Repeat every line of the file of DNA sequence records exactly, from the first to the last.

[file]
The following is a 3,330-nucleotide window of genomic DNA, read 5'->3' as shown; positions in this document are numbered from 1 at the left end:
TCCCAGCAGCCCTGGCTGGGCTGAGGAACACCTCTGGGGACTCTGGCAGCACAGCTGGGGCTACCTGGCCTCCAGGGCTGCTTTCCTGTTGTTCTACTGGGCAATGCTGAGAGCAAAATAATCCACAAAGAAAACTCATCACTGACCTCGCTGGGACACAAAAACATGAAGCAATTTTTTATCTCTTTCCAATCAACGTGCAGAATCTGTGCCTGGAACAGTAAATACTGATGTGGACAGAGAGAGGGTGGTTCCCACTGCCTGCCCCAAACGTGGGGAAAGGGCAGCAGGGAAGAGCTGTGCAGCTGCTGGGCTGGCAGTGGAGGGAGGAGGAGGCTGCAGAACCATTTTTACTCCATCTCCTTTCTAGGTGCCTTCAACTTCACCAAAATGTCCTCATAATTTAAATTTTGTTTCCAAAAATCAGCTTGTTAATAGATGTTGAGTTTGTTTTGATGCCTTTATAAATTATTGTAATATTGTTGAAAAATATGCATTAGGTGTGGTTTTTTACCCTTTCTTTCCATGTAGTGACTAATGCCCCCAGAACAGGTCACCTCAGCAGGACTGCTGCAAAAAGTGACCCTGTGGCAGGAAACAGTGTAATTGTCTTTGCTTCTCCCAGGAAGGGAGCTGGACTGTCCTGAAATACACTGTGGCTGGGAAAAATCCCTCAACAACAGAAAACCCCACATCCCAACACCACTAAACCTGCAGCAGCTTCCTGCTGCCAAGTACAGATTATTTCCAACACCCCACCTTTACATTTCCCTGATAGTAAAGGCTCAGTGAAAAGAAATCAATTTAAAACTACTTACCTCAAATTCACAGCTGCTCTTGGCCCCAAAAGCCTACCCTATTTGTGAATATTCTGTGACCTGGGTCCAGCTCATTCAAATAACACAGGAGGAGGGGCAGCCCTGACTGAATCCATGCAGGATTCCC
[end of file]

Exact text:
The following is a 3,330-nucleotide window of genomic DNA, read 5'->3' as shown; positions in this document are numbered from 1 at the left end:
TCCCAGCAGCCCTGGCTGGGCTGAGGAACACCTCTGGGGACTCTGGCAGCACAGCTGGGGCTACCTGGCCTCCAGGGCTGCTTTCCTGTTGTTCTACTGGGCAATGCTGAGAGCAAAATAATCCACAAAGAAAACTCATCACTGACCTCGCTGGGACACAAAAACATGAAGCAATTTTTTATCTCTTTCCAATCAACGTGCAGAATCTGTGCCTGGAACAGTAAATACTGATGTGGACAGAGAGAGGGTGGTTCCCACTGCCTGCCCCAAACGTGGGGAAAGGGCAGCAGGGAAGAGCTGTGCAGCTGCTGGGCTGGCAGTGGAGGGAGGAGGAGGCTGCAGAACCATTTTTACTCCATCTCCTTTCTAGGTGCCTTCAACTTCACCAAAATGTCCTCATAATTTAAATTTTGTTTCCAAAAATCAGCTTGTTAATAGATGTTGAGTTTGTTTTGATGCCTTTATAAATTATTGTAATATTGTTGAAAAATATGCATTAGGTGTGGTTTTTTACCCTTTCTTTCCATGTAGTGACTAATGCCCCCAGAACAGGTCACCTCAGCAGGACTGCTGCAAAAAGTGACCCTGTGGCAGGAAACAGTGTAATTGTCTTTGCTTCTCCCAGGAAGGGAGCTGGACTGTCCTGAAATACACTGTGGCTGGGAAAAATCCCTCAACAACAGAAAACCCCACATCCCAACACCACTAAACCTGCAGCAGCTTCCTGCTGCCAAGTACAGATTATTTCCAACACCCCACCTTTACATTTCCCTGATAGTAAAGGCTCAGTGAAAAGAAATCAATTTAAAACTACTTACCTCAAATTCACAGCTGCTCTTGGCCCCAAAAGCCTACCCTATTTGTGAATATTCTGTGACCTGGGTCCAGCTCATTCAAATAACACAGGAGGAGGGGCAGCCCTGACTGAATCCATGCAGGATTCCC